Tuesday, June 20, 2017
Faith of a Father Pt. 2-Rom. 4:16-25
Last Sunday we were introduced to a great example of faith-- Abraham. Though Abraham was Jewish, Paul has argued that all who place their faith in God can stand to learn from him because he placed faith in God and was justified before any Jewish traditions even existed. Inasmuch as Abraham is a model of faith for all who believe, it stands to reason that we should learn as much as we can from this figure. This is why Paul goes to great lengths to describe Abraham’s faith in the remainder of chapter 4—particularly 4:16-25. Therefore, let’s take a close look at three final parts of Paul’s teaching on Abraham’s faith and learn what our faith ought to look like today.
1] The Statement of Abraham’s Faith-4:16-17
Verse 16 opens with a major transitional statement—“for this reason.” This phrase points ahead to the program of salvation that Paul would like for the remainder of Romans to elucidate. Having already explained how and why people of all kinds are lost and having dispelled how NOT to be saved (works, circumcision, the law), Paul moves on in verse 16 of chapter 4 to spell out the nature of salvation in positive tones. I other words, now that we know what salvation isn’t, Paul wants to move on to what it is.
Interestingly, instead of deciding to work with a different example or analogy, Paul continues to endorse Abraham in order to make his point. This serves to, once again, strike a chord of continuity between the church age and the Old Testament age. Salvation by faith has been the same from the beginning and Paul reiterates this point in verse 16 which says “For this reason it is by faith, in order that it may be in accordance with grace, so that the promise will be guaranteed to all the descendants, not only to those who are of the Law, but also to those who are of the faith of Abraham who is the father of us all.” As explained in 4:9-12 and then reiterated in 13-15, Abraham, inasmuch as faith alone saved him, is the spiritual patriarch of all who believe in God—regardless of whether or not they kept the traditions (like circumcision) or possessed the Law (the Old Testament). Just as grace through faith was applied to his account, so too is it applied to anyone’s account who trust in God for salvation.
Paul supports this statement with a corresponding reference in verse 17—“as it is written, ‘A father of many nations have I made you’) in the presence of Him whom he believed, even God, who gives life to the dead and calls into being that which does not exist…”. This reference serves several functions. First, it draws attention to what Abraham was asked to place faith in initially—namely, the promise God gave him that from him would come a great nation. Second, it demonstrates what faith in God is capable of achieving—“who gives life to the dead and calls into being that which does not exist” (4:17). For Abraham and his wife Sara, faith in God resulted in the miracle birth of Isaac from Sarah’s once barren womb. Though her womb was “dead,” God, in response to the faith of Abraham “called into being that which did not exist”—a son.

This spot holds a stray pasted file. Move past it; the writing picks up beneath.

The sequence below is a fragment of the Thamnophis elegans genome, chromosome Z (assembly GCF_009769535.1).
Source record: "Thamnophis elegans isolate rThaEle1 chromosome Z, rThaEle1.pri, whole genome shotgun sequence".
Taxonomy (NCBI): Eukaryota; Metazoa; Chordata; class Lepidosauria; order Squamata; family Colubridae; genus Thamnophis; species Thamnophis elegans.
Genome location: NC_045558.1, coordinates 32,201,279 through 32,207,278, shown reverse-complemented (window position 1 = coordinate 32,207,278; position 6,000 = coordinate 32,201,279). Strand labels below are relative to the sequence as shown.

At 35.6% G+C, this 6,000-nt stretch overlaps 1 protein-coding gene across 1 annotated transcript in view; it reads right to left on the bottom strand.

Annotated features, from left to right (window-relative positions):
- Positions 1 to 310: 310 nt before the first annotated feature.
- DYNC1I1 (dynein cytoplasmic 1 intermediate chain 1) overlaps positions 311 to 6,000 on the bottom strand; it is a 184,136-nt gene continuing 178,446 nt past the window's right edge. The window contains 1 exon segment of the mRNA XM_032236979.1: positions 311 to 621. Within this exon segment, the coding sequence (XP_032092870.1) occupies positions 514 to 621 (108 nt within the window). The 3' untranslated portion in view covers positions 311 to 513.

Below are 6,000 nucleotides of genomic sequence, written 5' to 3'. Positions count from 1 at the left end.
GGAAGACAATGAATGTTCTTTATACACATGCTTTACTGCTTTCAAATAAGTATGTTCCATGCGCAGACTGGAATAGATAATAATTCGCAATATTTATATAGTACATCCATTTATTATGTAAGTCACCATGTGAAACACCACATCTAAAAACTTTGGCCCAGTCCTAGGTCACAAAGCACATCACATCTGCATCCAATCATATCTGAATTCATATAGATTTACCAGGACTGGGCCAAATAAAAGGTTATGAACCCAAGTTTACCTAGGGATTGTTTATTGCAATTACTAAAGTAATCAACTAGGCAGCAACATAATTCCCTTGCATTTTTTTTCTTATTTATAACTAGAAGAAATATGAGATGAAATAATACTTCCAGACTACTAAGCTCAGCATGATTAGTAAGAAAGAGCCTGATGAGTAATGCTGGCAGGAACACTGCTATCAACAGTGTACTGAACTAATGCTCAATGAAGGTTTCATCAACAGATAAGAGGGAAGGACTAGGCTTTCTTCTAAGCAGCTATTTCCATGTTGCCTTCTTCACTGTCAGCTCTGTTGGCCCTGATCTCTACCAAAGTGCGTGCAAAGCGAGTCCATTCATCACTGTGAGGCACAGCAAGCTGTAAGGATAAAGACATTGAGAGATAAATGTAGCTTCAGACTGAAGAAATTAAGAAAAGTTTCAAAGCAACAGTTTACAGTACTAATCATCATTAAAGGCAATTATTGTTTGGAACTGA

God is pleased to bring life out of death and wake up that which is barren when faith is exercised. This is what was true in Abraham’s life and it is what Paul hoped would be true of in the lives of those in his audience. In fact, this particular reference to God’s life-giving and resurrection power serves as a subtle transition of focus. The power that performed this miracle in Abraham’s life is the same power that gave life to a dead Christ and called him forth from the tomb. This same power can be realized in anyone’s life if he/she places faith in the God of Abraham through Jesus Christ.
Though verses 16-17 provide us with a clear statement of Abraham’s faith, Paul has yet to really describe the shape this faith took and how far it was really stretched.
2] The Example of Abraham’s Faith-4:18-21
For the next four verses, Paul describes what the faith of Abraham looked like. First, Paul reveals that Abraham’s faith held up against hope—“in hope against hope he believed, so that he might become a father of many nations according to that which had been spoken, ‘So shall your descendants be’….” (4:18). In order to fully appreciate the acuity of Abraham’s trust in God, one must understand the unusual situation in which he was placed.
Having lived his whole life in an obscure land, God called Abraham to leave his family and home behind in order to follow God and start a new nation. The only thing this now elderly man and his wife had to go on was the promise of God!
Though, in God’s economy, Abraham’s actions were fully insured, here, Paul is looking at this Old Testament figure’s predicament from a worldly perspective. In a worldly sense, what Abraham did was nonsense and hopeless. People did not leave their family or homeland on a hunch, especially if there was no evidence that what was promised was going to happen. However, this is exactly what Abraham did! How did he do it? By focusing more on the promises of God and less on human convention—“according to that which was spoken, ‘so shall your descendants be.’”
Are you being asked to trust God in what looks like a hopeless situation? Remember to be more impressed with the promises of God than what the world says makes sense.
Not only did Abraham’s faith hold up against hope, it was steadfast in spite of appearances—“without becoming weak in faith he contemplated his own body, now as good as dead since he was about a hundred years old, and the deadness of Sarah’s womb” (4:19). Abraham’s trust in God did not only defy human convention, it defied biology. Elderly men were not known for starting nations, especially if they were wed to a barren wife. In fact, so impractical were Abraham and Sarah’s prospects that the Bible describes the two as “dead”—he was “as good as dead” and her womb was “dead.”